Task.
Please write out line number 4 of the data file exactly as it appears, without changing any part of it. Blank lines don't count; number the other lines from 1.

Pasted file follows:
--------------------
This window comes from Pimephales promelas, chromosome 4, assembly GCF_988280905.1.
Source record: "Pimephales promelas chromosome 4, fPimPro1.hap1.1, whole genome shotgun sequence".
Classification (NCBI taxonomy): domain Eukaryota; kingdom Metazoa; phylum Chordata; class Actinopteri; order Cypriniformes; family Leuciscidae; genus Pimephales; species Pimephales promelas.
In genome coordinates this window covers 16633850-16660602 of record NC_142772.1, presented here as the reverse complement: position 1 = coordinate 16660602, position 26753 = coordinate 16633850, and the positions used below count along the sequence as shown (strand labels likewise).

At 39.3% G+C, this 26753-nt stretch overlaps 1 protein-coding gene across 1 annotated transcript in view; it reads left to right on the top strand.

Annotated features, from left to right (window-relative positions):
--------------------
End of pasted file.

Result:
In genome coordinates this window covers 16633850-16660602 of record NC_142772.1, presented here as the reverse complement: position 1 = coordinate 16660602, position 26753 = coordinate 16633850, and the positions used below count along the sequence as shown (strand labels likewise).